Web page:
One Hello World is the kind of audio project for which Remix was built. Don’t get me wrong, I absolutely love playing great public radio stories (old and new) and giving them the attention they deserve, but there’s something special about finding something completely new, that was never meant for public radio, and putting it on the air.

If you’re a regular listener to Remix, you’ve heard One Hello World, but in case you don’t know, the project invites regular people from all over the country to call 316-247-0421 and share their intimate thoughts and experiences. One Hello World then composes a soundtrack to the voicemail and posts it on a tumblr for the world to hear. It’s a true open line of communication that is supportive in an extremely creative and inventive way. The musical score works to amplify the caller’s personal perspective and present it in a forum that is free from judgment. I find the whole project quite remarkable.

Recently, the One Hello World maestro has revealed himself and he’s releasing the best of OHW as an album. He’s funding it through Kickstarter. Here’s his pitch:

Plus, One Hello World just sent me the entire catalog of songs! Stay tuned for new tracks on Remix.

How To Do Everything

Please welcome How To Do Everything to the mix! It’s half advice show, half survival guide. If you need to know how to find a date, or how to find water in the desert, this is the show for you. No question is too big or too small.

Here’s how it works: you send HTDE your questions—from “how do I break up with my hairstylist of 20 years” to “how do I not sound stupid when ordering wine” to “how do I escape a charging rhino”—and Mike and Ian answer them. Usually, given how little they actually know how to do, they find experts who can help you out.

How To Do Everything is hosted by Mike Danforth and Ian Chillag and produced by Blythe Haaga. You may know Ian and Mike as two of the names Peter Sagal says really fast at the end of NPR’s Wait, Wait…Don’t Tell Me.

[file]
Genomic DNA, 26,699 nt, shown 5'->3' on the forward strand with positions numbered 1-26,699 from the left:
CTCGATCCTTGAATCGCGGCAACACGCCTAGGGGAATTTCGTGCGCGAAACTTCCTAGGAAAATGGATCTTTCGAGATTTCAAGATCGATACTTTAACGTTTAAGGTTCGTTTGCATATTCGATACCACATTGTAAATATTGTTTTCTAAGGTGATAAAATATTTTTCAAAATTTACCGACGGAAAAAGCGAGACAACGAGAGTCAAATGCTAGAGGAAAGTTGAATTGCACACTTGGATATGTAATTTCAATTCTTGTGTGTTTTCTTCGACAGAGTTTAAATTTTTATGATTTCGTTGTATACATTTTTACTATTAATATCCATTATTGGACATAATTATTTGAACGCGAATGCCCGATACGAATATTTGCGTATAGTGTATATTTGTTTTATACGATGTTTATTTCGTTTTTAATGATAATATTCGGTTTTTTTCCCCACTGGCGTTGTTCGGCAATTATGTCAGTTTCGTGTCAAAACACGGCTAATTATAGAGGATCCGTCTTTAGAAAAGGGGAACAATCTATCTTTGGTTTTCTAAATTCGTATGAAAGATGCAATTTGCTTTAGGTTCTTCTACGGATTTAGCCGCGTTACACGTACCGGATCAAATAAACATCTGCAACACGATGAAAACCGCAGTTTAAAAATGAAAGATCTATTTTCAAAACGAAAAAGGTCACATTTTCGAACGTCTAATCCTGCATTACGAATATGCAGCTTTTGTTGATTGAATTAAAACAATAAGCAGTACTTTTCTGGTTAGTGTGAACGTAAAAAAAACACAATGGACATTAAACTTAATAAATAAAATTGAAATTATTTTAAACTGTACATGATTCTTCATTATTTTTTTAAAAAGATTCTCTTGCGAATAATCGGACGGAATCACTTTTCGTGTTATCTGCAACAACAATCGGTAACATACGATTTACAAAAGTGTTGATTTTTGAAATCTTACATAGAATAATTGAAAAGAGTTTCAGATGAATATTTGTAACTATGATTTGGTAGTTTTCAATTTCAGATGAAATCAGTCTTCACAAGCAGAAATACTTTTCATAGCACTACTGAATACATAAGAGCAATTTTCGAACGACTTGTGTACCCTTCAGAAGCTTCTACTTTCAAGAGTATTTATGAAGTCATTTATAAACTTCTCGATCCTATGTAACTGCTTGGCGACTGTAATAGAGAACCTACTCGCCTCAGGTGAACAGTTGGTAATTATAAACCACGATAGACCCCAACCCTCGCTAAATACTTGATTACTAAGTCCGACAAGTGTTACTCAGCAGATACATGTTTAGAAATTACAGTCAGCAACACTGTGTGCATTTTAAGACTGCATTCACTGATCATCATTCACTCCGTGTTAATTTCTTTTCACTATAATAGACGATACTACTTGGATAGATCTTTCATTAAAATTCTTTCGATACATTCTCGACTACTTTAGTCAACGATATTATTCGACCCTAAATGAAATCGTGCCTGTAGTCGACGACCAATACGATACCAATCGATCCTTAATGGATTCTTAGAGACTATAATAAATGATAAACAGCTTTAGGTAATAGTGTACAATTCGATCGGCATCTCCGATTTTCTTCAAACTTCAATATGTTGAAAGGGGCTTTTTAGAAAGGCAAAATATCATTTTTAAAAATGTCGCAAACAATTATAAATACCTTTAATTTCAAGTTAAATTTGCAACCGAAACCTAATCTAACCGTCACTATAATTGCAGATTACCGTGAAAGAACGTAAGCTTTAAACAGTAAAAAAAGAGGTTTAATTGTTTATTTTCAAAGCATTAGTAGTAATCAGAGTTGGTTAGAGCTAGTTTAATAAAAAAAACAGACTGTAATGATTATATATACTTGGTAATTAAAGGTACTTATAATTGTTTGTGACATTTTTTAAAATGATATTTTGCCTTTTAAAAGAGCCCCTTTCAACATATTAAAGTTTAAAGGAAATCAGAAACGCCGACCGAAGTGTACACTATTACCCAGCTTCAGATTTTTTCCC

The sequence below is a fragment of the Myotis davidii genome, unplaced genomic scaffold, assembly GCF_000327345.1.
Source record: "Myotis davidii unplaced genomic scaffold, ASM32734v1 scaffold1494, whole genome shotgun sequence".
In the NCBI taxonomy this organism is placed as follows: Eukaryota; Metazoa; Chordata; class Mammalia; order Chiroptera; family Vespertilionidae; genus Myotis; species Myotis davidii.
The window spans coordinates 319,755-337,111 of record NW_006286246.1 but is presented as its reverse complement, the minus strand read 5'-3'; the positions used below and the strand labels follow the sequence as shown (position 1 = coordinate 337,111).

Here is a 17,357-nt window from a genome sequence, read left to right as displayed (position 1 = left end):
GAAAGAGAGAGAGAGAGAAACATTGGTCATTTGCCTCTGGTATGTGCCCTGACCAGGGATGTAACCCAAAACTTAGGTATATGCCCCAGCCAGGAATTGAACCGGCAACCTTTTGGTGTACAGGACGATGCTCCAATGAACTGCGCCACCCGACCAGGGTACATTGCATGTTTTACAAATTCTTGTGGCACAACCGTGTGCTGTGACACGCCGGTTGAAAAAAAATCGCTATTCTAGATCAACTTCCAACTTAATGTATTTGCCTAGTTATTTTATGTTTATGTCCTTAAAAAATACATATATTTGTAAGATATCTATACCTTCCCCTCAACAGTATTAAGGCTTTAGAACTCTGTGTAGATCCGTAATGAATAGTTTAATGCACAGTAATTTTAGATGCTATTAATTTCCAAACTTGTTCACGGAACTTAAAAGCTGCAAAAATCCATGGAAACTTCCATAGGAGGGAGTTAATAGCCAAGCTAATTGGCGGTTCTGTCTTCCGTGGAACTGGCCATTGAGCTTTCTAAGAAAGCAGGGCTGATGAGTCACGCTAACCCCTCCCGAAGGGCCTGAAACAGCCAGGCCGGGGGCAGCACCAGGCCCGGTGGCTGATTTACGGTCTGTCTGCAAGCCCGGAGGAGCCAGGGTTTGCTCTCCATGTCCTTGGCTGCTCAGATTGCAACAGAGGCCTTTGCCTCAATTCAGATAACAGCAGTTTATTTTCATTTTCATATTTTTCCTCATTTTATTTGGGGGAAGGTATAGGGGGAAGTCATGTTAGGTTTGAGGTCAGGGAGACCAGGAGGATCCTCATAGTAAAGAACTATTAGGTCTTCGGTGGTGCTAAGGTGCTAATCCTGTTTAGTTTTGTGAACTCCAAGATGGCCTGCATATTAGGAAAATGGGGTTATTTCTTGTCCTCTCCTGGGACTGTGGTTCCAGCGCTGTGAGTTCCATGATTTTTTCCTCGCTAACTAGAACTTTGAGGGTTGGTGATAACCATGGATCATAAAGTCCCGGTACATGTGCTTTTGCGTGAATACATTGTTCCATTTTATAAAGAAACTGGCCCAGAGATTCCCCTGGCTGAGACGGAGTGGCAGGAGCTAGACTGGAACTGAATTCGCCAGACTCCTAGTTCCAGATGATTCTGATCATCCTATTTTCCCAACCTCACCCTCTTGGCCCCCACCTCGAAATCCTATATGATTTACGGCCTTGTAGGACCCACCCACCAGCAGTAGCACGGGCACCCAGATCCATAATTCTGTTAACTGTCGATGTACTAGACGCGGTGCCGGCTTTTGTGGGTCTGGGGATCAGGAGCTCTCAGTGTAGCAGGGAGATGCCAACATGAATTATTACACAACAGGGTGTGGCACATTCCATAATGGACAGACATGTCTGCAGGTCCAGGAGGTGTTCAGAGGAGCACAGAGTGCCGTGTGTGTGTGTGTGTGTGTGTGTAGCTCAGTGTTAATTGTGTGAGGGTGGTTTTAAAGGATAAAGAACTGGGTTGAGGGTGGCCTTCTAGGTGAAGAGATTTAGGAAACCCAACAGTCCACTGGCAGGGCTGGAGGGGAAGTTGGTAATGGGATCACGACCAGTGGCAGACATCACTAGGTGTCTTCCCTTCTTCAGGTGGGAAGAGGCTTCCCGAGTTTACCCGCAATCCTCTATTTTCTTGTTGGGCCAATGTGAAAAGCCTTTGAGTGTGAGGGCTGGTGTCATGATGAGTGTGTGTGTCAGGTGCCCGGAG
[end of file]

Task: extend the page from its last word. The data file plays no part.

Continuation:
We’ve added 15 episodes of HTDE to the mix and will add a new one into heavy rotation every week.

Sound Opinions Reviews on Remix

We’re excited to offer new album reviews selected from the world’s only rock n’ roll talk show, Sound Opinions. Produced at WBEZ Chicago, Sound Opinions is hosted by Jim DeRogatis and Greg Kot, two of the finest and best-recognized pop music writers in the nation. Jim and Greg save you the time of that pesky listening process, by boiling down their reviews to three easy to use phrases: Buy It!, Burn It! or Trash It!

  • Buy it! …This record is worth your hard earned money.
  • Burn it! …There are a few good tracks here, but not worth the full price….try a downloading service, or (cough), another method.
  • Trash it! …Pretty self-explanatory!

Sound Opinions is produced by WBEZ Chicago and distributed nationally by PRX. In addition to the album reviews we’re running on Remix, the entire one-hour weekly program is chock full of pop culture and music industry news, artist and band interviews, and because on Sound Opinions, “everyone’s a critic,” listeners are invited to join in the debate. It’s your one-stop-shop for smart and engaging music criticism and conversation.  Learn more.

REMIXing PopTech

PopTech is a network of world changing innovators and every year a bunch of them cloister together in Camden, Maine and give talks, exchange ideas, and solve the world’s problems. Then they’ll most likely get back home and crash into the wall of anti-innovation that surrounds us all, but for these few days in Camden (and in your home- they live stream all the talks!) it will feel like anything is possible. That feeling is infectious, intoxicating, and quite fun to listen to.

We play a few of the great PopTech audio programs from conferences past on the stream, but this year REMIX is actually going to be there. Our own world changing innovator Benjamen Walker (he of Too Much Information) is going to the talks, roaming the halls, and bringing back stories and snippets from the 2010 conference. Keep checking back here and tune in for updates.

In the meantime, here’s a talk that I really dig by public radio’s Kurt Andersen (Hands off, book people. He’s ours!):

PopTech’s Video feed